The production would be Roe’s first experience with the Sony Venice, which he combined with Cooke’s S7 lenses, mindful of a desire to get close to the action. “We carried a set of diopters for specific close focus tabletop inserts, but walking around filming the scenes the close focus is so spectacular. Once you've come to a specific close focus mark on those lenses, there's a shift in the character of the out-of-focus areas, outside the center spot of the images, where everything radiates into this beautiful, three dimensional quality. It’s three to five feet depending on the lens, where the face just projects this 3D shape and the backgrounds on the side of the image tend to recede.”

Using two cameras on most setups, Roe operated one himself, with Steadicam operator Dennis Noyes on the second, both placed close to the action. “If there's an argument, we wanted to feel like we were inside the argument,” Roe states. “That's a discussion I had with Liz. We wanted the choreography of the camera to reflect the conflict and emotion of the scene. The theme of being inside the conversations gave us that handheld approach. We wanted to be able to find the shots we needed to shoot; I never wanted to say ‘it's going to take too long to set up the dolly and get over there,’ I'd just pick up the camera and do it. We also wanted to ground ourselves in the wides. Any time we shot a wide establishing shot we were kind of locked off.”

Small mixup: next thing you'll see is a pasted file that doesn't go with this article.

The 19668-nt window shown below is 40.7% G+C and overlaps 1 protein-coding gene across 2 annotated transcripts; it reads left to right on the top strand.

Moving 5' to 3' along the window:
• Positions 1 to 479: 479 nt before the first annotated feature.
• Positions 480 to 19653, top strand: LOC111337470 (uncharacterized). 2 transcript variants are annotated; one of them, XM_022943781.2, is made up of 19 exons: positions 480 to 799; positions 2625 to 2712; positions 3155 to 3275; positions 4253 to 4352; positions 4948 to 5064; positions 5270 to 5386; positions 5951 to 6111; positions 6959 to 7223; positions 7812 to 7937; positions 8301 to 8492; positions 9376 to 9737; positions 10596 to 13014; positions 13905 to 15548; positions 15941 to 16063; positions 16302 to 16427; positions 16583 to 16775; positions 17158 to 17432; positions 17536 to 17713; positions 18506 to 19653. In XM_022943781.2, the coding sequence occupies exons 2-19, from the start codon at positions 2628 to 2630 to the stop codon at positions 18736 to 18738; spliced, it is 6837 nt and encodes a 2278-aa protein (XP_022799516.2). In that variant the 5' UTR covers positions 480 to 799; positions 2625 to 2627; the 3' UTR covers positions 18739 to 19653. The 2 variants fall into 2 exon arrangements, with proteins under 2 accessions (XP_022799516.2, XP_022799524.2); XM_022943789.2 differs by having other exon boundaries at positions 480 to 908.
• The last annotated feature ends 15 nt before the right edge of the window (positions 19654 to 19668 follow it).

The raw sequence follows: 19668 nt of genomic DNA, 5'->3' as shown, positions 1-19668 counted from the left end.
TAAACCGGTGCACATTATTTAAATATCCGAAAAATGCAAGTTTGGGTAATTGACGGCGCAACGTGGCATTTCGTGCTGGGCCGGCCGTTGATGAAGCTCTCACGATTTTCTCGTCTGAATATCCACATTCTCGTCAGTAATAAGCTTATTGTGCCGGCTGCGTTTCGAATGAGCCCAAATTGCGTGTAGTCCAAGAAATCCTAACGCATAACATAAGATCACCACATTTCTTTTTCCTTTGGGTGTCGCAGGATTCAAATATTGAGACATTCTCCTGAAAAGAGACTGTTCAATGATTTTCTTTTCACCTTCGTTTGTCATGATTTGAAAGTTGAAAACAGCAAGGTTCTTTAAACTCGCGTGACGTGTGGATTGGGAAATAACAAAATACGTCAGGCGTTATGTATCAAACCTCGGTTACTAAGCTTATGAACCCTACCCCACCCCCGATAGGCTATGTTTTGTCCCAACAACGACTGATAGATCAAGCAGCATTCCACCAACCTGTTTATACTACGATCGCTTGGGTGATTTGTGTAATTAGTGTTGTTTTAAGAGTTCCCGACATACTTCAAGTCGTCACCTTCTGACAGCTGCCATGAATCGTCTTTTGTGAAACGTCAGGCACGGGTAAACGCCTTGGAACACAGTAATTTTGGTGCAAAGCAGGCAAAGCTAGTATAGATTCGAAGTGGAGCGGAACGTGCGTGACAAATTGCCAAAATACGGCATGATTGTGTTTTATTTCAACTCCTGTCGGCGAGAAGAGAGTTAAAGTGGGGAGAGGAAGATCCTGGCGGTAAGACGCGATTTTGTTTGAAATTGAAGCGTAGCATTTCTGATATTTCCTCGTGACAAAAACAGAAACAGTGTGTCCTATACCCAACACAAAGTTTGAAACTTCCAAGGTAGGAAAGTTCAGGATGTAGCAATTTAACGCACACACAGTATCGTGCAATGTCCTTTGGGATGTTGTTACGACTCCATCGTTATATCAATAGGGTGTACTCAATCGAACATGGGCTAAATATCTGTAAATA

As so often, Roe found himself returning frequently to a particular lens – in this case, the 65mm Cooke S7, perhaps a slightly longer focal length than might be normal on a production shooting a smaller format and a choice made to accommodate the full sensor area of the Venice. “We considered it as kind of the eye for the two characters. We came up with that in our lens testing – there’s a scene on the couch later on which was the first time we went to the 135mm for the hero close-ups. I had the idea that if the camera operators could reach out and touch the actors, it was the right distance for the camera to be at.”

Operating the camera kept Roe on set, among the cast and crew. “I'm guilty of becoming a slave to the DIT tent,” he admits. “You sit in the dark and don't ever come out. It's a comfortable, warm, cosy cave of cinematographer bliss. The shows I've done like that I feel I'm separate from the actors, the director, the set and the production. On Purple Hearts, I forced myself to shoulder the camera the entire production, rather than being the DP who is the recluse.” Helping out in that regard were digital imaging technician Michael Borenstein and first assistant cameraman Brad Wilder, who, as Roe says, “put the camera next to me, and I'd just pick it up and use it as a window to the story. It is quite heavy – I'm quite glad they came out with the new one, but the dynamic range of the camera was great. It was a very practical show, all on location, and the latitude of being able to recover highlights in the windows was crucial.”